The Struggles Of Being a Cynic Who Loves Too Easily

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Having your heart broken will mess you the hell up.

Whether the relationship lasted two months or two years, heartbreak is heartbreak is heartbreak. When you face an end like this, one of three things happens.

1. You shake it off, laugh in the face of your ex’s new profile picture adversity and move on with the hopes of a better future. As far as everyone else is concerned you and your ex just “parted ways” and you “totally wish the best for them.” Disclaimer: No one actually believes that.

2. You become the grumpy, love-isn’t-real, cynical single you always swore you’d never be. Couples holding hands at restaurants are automatically “the worst.” Wedding announcements are laughed at. Your wedding board on Pinterest collects digital dust.

3. You become a lethal combination of the two: a cynic who loves too easily.

It’s similar to an identity crisis, only worse. You hate love, you don’t trust anyone and anyone who flirts with you is public enemy number one. But at the same time, you sit by the phone waiting for that same person to call. You are excited for dates and gush about it to your friends the next day.

You don’t want to have feelings for another individual because you know how easily they can be taken away. Yet you remember how amazing it was to have feelings like that. So despite the fact your body is telling you to run in the other direction, you throw yourself into a blooming relationship with the hopes that this one will be the one to prove you wrong.

Everything is great for about two seconds. You’re annoying yourself with your happiness. But then something happens – something probably insignificant.

He or she doesn’t text back that day; the person bails on dinner plans or posts a picture with someone else – like I said, insignificant. But whatever it is, it brings you right back to that dreaded place of love-isn’t-real, and before you know it you’ve deleted his or her number and told your friends it “just wasn’t working."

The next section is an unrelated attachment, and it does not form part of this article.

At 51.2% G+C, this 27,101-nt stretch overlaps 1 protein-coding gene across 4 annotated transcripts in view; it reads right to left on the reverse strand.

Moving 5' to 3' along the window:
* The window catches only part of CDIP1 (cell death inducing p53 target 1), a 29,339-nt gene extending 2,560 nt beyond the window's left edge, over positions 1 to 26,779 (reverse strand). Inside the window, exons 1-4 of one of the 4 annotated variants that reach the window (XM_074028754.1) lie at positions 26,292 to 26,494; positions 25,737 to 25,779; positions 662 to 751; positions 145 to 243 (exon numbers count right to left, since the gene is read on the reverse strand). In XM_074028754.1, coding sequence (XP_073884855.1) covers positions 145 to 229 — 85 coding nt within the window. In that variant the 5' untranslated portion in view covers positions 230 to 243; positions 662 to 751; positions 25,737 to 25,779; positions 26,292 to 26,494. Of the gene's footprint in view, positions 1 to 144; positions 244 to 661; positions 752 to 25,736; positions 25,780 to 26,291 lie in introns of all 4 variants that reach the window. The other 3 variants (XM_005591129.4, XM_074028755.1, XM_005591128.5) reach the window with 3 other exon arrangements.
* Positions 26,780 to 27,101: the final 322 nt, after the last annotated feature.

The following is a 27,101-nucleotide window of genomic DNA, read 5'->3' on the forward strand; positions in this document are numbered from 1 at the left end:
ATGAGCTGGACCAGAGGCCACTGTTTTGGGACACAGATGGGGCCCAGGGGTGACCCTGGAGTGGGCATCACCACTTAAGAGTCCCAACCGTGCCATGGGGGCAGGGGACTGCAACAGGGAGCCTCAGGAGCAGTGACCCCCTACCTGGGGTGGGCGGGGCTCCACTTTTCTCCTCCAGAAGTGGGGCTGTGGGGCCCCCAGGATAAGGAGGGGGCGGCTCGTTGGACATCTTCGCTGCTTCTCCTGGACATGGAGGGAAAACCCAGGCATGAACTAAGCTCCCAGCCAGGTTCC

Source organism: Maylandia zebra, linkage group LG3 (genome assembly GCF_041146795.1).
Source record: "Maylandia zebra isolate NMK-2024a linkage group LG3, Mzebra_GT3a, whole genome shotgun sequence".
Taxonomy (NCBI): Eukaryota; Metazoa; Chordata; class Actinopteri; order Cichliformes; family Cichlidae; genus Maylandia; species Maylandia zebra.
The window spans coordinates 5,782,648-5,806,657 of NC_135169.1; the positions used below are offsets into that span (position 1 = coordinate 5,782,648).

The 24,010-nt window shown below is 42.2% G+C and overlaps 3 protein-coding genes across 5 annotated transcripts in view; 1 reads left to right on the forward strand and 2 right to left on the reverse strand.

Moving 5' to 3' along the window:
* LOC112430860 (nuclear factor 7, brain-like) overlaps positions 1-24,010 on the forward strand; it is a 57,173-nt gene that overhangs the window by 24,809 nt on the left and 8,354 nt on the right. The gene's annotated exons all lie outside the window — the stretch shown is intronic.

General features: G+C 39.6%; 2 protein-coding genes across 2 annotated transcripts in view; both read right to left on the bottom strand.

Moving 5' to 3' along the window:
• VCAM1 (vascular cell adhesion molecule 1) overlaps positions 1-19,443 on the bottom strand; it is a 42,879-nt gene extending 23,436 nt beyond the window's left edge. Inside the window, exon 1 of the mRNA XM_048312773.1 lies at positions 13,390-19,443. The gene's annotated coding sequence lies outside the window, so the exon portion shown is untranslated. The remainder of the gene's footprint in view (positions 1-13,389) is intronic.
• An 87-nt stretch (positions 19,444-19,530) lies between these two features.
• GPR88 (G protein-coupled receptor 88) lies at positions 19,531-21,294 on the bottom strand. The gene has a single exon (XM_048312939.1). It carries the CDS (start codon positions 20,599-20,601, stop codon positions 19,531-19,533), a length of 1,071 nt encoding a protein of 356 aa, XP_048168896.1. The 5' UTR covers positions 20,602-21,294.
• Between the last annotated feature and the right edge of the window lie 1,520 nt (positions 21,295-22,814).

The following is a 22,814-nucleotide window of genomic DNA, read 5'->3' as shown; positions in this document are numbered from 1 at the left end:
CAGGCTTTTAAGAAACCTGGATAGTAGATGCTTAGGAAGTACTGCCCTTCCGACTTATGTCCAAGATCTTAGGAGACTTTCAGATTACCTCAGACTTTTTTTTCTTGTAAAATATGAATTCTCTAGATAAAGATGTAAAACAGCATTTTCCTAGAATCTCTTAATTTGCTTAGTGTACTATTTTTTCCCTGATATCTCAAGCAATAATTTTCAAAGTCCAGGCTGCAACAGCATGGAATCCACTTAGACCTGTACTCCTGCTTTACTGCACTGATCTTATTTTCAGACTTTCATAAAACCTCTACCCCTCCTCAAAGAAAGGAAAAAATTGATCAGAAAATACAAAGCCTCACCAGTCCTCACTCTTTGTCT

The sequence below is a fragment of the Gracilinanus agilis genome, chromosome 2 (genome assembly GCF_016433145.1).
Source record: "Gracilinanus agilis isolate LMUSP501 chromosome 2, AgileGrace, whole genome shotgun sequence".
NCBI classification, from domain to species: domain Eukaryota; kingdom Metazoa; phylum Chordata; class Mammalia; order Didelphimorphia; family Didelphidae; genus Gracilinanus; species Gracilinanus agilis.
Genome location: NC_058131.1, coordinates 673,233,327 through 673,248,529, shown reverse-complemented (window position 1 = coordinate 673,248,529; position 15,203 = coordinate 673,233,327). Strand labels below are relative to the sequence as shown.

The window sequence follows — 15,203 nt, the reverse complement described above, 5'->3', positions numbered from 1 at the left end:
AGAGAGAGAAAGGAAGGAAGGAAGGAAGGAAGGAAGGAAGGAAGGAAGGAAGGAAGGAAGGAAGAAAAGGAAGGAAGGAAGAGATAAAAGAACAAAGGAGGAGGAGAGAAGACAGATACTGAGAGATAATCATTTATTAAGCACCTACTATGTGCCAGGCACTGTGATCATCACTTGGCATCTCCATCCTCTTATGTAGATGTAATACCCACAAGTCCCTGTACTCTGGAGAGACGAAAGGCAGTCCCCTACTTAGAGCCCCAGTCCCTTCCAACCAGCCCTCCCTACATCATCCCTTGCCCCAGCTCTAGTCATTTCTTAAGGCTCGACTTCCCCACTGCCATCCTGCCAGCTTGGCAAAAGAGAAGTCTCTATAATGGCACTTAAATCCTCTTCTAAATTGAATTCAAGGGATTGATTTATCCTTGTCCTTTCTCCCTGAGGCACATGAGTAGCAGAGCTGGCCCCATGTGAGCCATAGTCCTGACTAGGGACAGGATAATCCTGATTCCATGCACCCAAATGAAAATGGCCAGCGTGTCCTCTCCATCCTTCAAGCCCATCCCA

You put on a cold front; as far as anyone else is concerned, you never really cared about him or her in the first place. You were just looking for a “good time” and this person didn’t deliver. But in reality, you’re bailing on something you aren’t even sure is sinking. You’re calling it quits when you have no real reason to do so.

So why? Why is it easier to run for the hills at the first sign this is real life and not a fairy tale than to stand there and trust what you’ve been feeling? Why is it something that wouldn’t have fazed you at one time is suddenly an immediate deal-breaker?

Listen, I get it. You don’t want to love someone. You don’t want to put yourself on the line because the last time you did you got seriously screwed. You’d be safer avoiding people for the rest of your life because feelings suck and you just don’t have the energy to deal with them anymore.

But at the same time, you’ll be damned if you spend the rest of your days alone. Your heart still skips a beat when you catch the eye of someone from across the room. At the end of the day, all of the future plans you have for yourself involve another person standing next to you.

So really, there’s only one thing you can do.

Get over it.

Stop trying to find every reason in the book why it’s not going to work. Stop assuming that just because you didn’t get a text back means that person's not interested anymore.

People aren’t perfect -- they never have been -- and I hate to break it to you, but they never will be. They’ll forget to respond to texts, accidentally double-book Friday nights, realize they’re too tired to go out after they get off work and a number of other things.

Sure, you’ll get hurt again. You’ll finally get yourself to trust another person and he or she will make you wish you hadn’t. But guess what? That’s the way of the world.

The only thing you can do is remember how easily you trusted before your heart was broken. You took everything a person said at face value and you gave everyone the benefit of the doubt.

So when your heart is begging you to run the other direction, stand still for a moment instead. When your head is reminding you of everything that went wrong the last time, remember everything that could go right this time.

Being a cynic who loves too easily doesn’t mean you’re in a hopeless maze of love-you, love-you-not. It means you’re dying to be proved wrong, and when you finally are, nothing in the world will be sweeter.